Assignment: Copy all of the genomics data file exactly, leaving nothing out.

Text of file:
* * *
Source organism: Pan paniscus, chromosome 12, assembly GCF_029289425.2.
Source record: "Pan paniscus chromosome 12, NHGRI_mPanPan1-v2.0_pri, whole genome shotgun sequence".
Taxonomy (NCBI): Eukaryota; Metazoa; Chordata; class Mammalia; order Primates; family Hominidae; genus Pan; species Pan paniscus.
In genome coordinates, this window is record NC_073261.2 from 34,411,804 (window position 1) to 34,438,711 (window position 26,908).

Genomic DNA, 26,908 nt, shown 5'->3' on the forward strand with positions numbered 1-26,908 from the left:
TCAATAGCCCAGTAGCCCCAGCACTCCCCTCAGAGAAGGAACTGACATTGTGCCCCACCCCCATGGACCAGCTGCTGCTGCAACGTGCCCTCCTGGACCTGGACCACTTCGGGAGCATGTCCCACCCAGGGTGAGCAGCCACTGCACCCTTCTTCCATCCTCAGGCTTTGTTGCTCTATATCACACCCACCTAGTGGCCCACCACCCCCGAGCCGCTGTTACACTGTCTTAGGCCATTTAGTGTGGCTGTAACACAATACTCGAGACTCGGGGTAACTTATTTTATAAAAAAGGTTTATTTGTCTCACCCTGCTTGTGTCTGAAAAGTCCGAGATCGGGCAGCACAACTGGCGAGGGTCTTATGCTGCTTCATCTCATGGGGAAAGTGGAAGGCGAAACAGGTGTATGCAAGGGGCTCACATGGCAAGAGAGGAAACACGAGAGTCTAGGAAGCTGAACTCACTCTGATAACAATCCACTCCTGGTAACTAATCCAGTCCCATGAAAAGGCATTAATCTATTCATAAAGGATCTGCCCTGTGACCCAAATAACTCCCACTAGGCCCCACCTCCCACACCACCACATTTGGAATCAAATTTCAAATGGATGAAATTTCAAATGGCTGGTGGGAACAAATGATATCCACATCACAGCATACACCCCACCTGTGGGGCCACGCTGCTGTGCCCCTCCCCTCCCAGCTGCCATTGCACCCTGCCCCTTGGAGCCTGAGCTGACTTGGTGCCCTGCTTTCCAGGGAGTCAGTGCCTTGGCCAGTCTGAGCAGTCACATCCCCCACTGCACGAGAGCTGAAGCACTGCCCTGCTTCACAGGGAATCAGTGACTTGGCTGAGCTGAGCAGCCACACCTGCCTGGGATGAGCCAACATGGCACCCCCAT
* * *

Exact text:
Source organism: Pan paniscus, chromosome 12, assembly GCF_029289425.2.
Source record: "Pan paniscus chromosome 12, NHGRI_mPanPan1-v2.0_pri, whole genome shotgun sequence".
Taxonomy (NCBI): Eukaryota; Metazoa; Chordata; class Mammalia; order Primates; family Hominidae; genus Pan; species Pan paniscus.
In genome coordinates, this window is record NC_073261.2 from 34,411,804 (window position 1) to 34,438,711 (window position 26,908).

Genomic DNA, 26,908 nt, shown 5'->3' on the forward strand with positions numbered 1-26,908 from the left:
TCAATAGCCCAGTAGCCCCAGCACTCCCCTCAGAGAAGGAACTGACATTGTGCCCCACCCCCATGGACCAGCTGCTGCTGCAACGTGCCCTCCTGGACCTGGACCACTTCGGGAGCATGTCCCACCCAGGGTGAGCAGCCACTGCACCCTTCTTCCATCCTCAGGCTTTGTTGCTCTATATCACACCCACCTAGTGGCCCACCACCCCCGAGCCGCTGTTACACTGTCTTAGGCCATTTAGTGTGGCTGTAACACAATACTCGAGACTCGGGGTAACTTATTTTATAAAAAAGGTTTATTTGTCTCACCCTGCTTGTGTCTGAAAAGTCCGAGATCGGGCAGCACAACTGGCGAGGGTCTTATGCTGCTTCATCTCATGGGGAAAGTGGAAGGCGAAACAGGTGTATGCAAGGGGCTCACATGGCAAGAGAGGAAACACGAGAGTCTAGGAAGCTGAACTCACTCTGATAACAATCCACTCCTGGTAACTAATCCAGTCCCATGAAAAGGCATTAATCTATTCATAAAGGATCTGCCCTGTGACCCAAATAACTCCCACTAGGCCCCACCTCCCACACCACCACATTTGGAATCAAATTTCAAATGGATGAAATTTCAAATGGCTGGTGGGAACAAATGATATCCACATCACAGCATACACCCCACCTGTGGGGCCACGCTGCTGTGCCCCTCCCCTCCCAGCTGCCATTGCACCCTGCCCCTTGGAGCCTGAGCTGACTTGGTGCCCTGCTTTCCAGGGAGTCAGTGCCTTGGCCAGTCTGAGCAGTCACATCCCCCACTGCACGAGAGCTGAAGCACTGCCCTGCTTCACAGGGAATCAGTGACTTGGCTGAGCTGAGCAGCCACACCTGCCTGGGATGAGCCAACATGGCACCCCCAT